The first game in the Strike
series. A year after the Gulf War, a self-styled general named Kilbaba (Muababa in the GBA version) takes over an Arab Emirate and threatens to start World War III against his western enemy, the United States. The whole world holds its breath as the President has chosen you to destroy Kilbaba and his terrorist army before he launches a nuclear attack on the world!
You must fly a specially designed AH-64A Apache on a series of missions to rescue missing-in-action characters, destroy power plants, blow apart SCUD missiles, etc. to take out the enemy defense while trying to find out Kilbaba's plans.
- "デザートストライク 湾岸作戦" -- Japanese spelling
- "Desert Strike Advance" -- GBA title
- "Desert Strike" -- SEGA Master System title
- "Apache AHX: Desert Madman" -- Working title
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The design of the Apache in Desert Strike
is not what it really is in real life. The tail rotor in back from the game is circular with the tail blades in cased like a circle, with the wing piece placed on top. The actual military design has the tail rotor looking more simple, with the tail blades attached freely, with the wing piece placed on the bottom.
Simply, the design is more different and it is likely due to legal reasons or game design.
The game was pulled from some shelves in the UK because of numerous references to the gulf war 1990.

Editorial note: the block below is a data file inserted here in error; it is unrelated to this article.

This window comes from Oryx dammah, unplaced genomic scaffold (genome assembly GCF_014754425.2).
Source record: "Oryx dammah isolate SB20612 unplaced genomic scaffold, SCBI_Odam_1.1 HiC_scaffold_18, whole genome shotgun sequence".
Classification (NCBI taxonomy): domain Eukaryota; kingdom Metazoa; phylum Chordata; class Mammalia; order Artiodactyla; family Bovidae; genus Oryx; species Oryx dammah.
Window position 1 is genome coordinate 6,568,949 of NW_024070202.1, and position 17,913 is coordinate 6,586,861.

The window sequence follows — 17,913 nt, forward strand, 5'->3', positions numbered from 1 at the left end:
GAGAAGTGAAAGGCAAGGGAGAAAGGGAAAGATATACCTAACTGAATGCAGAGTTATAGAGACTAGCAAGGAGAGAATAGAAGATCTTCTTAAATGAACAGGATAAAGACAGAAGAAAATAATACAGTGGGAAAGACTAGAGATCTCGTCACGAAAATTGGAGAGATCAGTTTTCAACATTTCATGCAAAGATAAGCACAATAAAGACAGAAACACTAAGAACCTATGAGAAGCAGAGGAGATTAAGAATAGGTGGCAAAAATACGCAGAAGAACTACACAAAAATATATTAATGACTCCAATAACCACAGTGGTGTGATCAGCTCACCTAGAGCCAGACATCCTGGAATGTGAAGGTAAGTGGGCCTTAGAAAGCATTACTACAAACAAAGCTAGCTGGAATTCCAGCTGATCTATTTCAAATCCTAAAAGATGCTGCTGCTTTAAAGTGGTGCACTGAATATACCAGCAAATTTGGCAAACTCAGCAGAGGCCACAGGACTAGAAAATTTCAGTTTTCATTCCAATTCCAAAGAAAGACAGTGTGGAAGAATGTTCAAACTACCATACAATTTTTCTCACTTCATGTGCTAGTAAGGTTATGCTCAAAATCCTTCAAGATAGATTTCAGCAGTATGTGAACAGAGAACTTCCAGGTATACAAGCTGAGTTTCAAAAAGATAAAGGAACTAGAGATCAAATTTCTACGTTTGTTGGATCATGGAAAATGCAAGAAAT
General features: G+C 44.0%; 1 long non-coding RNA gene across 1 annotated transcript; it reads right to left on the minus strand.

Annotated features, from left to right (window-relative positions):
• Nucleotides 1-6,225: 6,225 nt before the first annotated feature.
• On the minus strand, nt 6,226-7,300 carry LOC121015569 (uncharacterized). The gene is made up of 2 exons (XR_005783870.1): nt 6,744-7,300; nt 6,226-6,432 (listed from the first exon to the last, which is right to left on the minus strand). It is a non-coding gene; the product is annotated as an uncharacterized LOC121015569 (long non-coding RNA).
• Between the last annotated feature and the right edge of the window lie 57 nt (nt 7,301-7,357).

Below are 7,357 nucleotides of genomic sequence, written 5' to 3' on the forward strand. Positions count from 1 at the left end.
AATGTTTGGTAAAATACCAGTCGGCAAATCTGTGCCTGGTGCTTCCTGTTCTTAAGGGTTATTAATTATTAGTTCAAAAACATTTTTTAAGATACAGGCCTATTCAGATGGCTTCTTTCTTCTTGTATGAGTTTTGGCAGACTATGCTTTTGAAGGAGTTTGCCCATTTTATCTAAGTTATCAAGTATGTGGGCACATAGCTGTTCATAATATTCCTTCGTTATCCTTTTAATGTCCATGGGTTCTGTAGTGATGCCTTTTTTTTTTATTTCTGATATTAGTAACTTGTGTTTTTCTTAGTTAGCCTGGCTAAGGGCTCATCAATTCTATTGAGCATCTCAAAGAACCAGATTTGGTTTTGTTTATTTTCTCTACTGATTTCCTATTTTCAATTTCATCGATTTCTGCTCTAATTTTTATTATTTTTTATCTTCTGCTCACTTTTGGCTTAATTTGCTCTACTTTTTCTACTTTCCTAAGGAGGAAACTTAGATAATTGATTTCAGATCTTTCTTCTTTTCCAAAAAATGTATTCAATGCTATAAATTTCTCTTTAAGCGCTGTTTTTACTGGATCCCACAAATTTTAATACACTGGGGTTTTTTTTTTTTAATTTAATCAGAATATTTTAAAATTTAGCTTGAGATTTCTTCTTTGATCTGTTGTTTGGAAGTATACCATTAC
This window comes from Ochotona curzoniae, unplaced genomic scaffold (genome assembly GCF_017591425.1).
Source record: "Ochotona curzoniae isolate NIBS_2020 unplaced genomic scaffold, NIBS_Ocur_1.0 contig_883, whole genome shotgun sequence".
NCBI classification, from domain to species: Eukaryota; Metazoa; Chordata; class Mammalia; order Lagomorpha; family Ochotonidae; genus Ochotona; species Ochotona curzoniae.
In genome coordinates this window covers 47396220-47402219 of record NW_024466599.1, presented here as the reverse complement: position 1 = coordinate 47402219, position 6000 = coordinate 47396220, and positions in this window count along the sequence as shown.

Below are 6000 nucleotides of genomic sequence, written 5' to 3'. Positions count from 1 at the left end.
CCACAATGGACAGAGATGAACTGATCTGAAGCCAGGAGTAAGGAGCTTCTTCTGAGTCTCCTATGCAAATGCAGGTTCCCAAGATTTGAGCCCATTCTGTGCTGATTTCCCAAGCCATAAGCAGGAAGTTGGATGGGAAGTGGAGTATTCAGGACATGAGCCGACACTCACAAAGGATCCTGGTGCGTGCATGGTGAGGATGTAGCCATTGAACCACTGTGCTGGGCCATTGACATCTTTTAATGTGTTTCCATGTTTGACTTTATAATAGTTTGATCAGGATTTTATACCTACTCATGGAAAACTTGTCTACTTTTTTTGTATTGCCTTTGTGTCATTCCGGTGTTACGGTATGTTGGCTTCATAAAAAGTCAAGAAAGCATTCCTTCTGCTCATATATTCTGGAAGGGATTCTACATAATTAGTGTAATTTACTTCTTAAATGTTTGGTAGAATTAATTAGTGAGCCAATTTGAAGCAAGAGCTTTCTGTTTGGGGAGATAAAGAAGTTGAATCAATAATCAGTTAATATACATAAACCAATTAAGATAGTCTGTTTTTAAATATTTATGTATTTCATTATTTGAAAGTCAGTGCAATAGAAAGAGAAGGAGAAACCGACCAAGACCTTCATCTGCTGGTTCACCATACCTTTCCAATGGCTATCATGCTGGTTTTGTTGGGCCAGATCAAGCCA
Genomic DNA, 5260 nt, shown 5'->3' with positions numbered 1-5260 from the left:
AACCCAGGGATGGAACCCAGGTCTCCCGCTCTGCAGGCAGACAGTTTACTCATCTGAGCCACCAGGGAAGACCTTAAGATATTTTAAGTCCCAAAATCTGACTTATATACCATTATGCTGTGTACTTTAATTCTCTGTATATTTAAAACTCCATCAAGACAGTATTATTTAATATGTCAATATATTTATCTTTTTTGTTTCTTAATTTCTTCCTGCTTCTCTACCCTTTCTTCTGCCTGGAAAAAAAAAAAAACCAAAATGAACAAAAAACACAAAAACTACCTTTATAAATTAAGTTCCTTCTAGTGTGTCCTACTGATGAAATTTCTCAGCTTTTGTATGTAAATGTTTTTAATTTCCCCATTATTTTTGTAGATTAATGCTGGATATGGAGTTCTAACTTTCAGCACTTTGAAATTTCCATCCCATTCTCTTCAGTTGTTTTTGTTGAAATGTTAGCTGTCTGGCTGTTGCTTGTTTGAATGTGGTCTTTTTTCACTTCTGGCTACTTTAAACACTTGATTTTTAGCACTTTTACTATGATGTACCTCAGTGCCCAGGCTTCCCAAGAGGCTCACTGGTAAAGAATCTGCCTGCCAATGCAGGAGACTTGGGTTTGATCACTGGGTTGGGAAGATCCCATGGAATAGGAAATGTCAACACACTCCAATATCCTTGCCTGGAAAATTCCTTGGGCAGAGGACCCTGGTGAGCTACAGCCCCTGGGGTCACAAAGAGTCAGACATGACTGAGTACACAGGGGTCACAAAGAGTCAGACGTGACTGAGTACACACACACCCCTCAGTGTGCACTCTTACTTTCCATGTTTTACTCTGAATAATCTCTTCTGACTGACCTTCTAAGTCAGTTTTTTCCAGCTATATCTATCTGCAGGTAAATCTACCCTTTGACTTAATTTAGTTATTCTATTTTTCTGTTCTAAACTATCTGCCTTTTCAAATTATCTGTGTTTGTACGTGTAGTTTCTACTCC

Before being released, Desert Strike
was previously going to be named Apache AHX: Desert Madman
. The name-change was probably to connect the game more with Operation Desert Storm from the Gulf War, which the game is inspired by.
The name of the madman, Gen. Kibaba, is extremely funny. In the Swahili language, properly 'Ki-Swahili,' the word kibaba means a traditional measuring container of the type used for grain -- millet, for example. You can see this in the common saying "Haba na haba hijaza kibaba," which means "Little by little the grain measuring container fills up." This is equivalent to a piece of advice to take things slowly and be patient. In other words, the madman's name is approximately "Gen. Measuring Cup."
The allied pilots shot down will attempt to evade, but if the bad guys approach, the pilots will shoot back! You can watch, but you're supposed to be rescuing them...
George Bush, president of the US at the time Desert Strike
was first released, along with his wife Barabra show up in the game ending sequence.Information also contributed by
Ricky Derocher and